Brandi Chew KSK’98 and Patrick Simmons KSK’97 welcomed son Kainoa Patrick Lee on Jan. 21, 2016, at the University of Washington Medical Center in Seattle, WA. Proud aunties include Leanna Chew KSK’96, Annette Chew KSK’00, Christle Chew Kamakaala KSK’03 and Leah Hugo Melrose Yim KSK’04.
With a 4.0 GPA for the Fall 2016 semester, Gabrielle “Gabby” Gleason KSH’16 earned a spot on the President’s List at Southern Arkansas University in Magnolia, Ark. A freshman majoring in Elementary Education, Gabby has also been awarded the Achievement Scholarship from SAU, which is worth $1,000 per semester with a total value of $8,000.
On Feb. 19, 2017, Menlo College freshman Blaysen Terukina KSK’16 went 3-0 with three consecutive decisions to win the NAIA West Regional wrestling title at 133 pounds. The win qualifies him for the NAIA Wrestling National Championships in March 3-4, 2017, in Topeka, Kan.
In November 2016, pro surfer Ezekiel “Zeke” Lau KSK’12 hosted the inaugural Makahiki games on the lawn of the Turtle Bay Resort on the North Shore of O‘ahu. Zeke saw the importance of sharing his Hawaiian culture with other professional surfers. The event was co-organized by Hawaii Business magazine’s Daniel Ito KSK’99. Zeke is currently preparing for 2017 World Championship Tour—his first year on the WCT. He qualified during the 2016 Pipe Masters in December 2016. The 2017 WCT kicks off in March 2017 at the Quiksilver Pro in Queensland, Australia.
Keola Waiau KSH’11 recently completed basic training at the Naval Recruit Training Command in Great Lakes, Ill. He was one of six graduating recruits selected as a ceremonial honor guard in the District of Columbia. Currently, Keola is completing a 10-week training program at Joint Base Anacostia-Bolling to prepare for highly visible Navy service in Presidential, Joint Armed Services and public ceremonies in and around the D.C. area, the National Cemetery in Arlington, Va., and other selected global sites.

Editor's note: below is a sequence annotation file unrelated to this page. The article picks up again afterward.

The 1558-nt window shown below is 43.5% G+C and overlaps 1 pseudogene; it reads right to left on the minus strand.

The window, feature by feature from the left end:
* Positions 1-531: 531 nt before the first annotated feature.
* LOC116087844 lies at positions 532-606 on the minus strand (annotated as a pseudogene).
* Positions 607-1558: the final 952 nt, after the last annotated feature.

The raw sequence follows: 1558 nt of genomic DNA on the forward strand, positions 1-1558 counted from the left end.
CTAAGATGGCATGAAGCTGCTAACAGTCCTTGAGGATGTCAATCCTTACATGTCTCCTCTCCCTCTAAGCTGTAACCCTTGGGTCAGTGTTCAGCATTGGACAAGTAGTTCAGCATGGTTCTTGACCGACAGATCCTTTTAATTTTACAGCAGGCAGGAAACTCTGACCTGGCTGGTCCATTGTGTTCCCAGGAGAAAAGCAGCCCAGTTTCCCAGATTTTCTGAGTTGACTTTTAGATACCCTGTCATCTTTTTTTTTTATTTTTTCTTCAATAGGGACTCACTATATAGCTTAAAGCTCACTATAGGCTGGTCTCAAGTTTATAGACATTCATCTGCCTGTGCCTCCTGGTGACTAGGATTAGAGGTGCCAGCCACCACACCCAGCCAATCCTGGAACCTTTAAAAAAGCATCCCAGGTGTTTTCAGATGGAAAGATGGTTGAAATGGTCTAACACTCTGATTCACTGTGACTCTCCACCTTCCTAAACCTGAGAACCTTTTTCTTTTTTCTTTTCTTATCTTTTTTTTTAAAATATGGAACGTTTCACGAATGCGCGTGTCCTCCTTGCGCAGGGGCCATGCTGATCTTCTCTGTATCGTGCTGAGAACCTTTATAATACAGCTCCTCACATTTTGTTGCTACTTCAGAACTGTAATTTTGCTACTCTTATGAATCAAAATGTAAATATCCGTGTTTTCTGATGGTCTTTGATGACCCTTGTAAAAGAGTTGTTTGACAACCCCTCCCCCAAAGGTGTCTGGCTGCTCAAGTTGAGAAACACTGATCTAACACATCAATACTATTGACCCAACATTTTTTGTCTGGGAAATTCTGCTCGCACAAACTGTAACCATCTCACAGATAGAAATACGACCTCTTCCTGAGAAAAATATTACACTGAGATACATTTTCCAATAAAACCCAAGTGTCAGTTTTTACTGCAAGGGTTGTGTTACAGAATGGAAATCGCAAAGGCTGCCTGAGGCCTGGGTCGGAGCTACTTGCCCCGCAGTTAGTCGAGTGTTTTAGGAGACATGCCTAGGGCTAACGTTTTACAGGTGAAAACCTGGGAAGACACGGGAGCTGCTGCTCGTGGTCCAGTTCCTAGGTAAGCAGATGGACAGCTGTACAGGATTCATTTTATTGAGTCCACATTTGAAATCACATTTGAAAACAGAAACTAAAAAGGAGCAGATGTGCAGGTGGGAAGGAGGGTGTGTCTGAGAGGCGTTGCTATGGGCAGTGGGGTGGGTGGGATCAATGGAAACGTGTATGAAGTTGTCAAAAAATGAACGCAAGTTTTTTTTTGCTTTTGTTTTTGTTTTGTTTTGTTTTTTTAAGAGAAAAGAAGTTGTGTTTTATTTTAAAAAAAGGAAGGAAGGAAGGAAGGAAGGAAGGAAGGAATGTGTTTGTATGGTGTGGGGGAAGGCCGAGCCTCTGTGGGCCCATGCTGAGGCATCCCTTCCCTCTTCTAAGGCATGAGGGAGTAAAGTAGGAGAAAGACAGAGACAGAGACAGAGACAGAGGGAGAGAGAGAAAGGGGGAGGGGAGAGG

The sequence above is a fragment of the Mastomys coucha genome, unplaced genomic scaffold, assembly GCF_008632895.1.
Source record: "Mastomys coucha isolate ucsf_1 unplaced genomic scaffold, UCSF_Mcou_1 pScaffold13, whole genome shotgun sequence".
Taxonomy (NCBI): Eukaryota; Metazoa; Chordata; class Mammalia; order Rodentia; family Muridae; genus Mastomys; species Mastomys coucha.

Former Rainbow Warrior baseball player, Kolten Wong KSHʻ08, had his No. 14 jersey retired by the University of Hawaii—an honor bestowed upon only two other players. An All-American during his playing days at UH, Kolten had a career batting average of .358 from 2009-11, fourth best in UH baseball history. He is top 10 in several career statistical categories including home runs (second, 25), slugging percentage (third, .563), hits (ninth, 245) doubles (10th, 47) and total bases (seventh, 385). His jersey will be on display on Les Murakami Stadium’s outfield wall alongside Coach Murakami’s No. 11 and Derek Tatsuno’s No. 16. Currently, Kolten is preparing for his fourth season with the St. Louis Cardinals.
Celeste White Sagarang KSK’76 is a licensed professional counselor with the Family Ministries Center in Honolulu, under the leadership of Hale Akamine PhD. In 2012, she received her master’s degree in counseling from Wayland Baptist University in Mililani, O‘ahu.
Micah Chow KSK’12 graduated in December 2016 from the University of Hawai‘i at Mānoa with a Bachelors of Science in Civil Engineering with Chi Epsilon Honors.
Blaise Baldonado, a 2005 Kamehameha Schools graduate, lived a life filled with aloha.
“He enjoyed being around friends and family,” said Blaise’s mother, Felicia Lum. “He was always taking care of others, giving of himself and making sure that everyone was their best person.”
Unexpectedly, Blaise passed away on Aug. 6, 2015 at the age of 28. His aloha will be felt in perpetuity through the Blaise A. Kepo‘okelaokekai Baldonado Scholarship—a new endowment fund at the Pauahi Foundation established by his mother.
The scholarship will support Native Hawaiian students pursuing a degree in the arts or a field related to higher education.
“Blaise had a passion for education and life. This scholarship will bless future college students with the same opportunities that Blaise had,” added Felicia.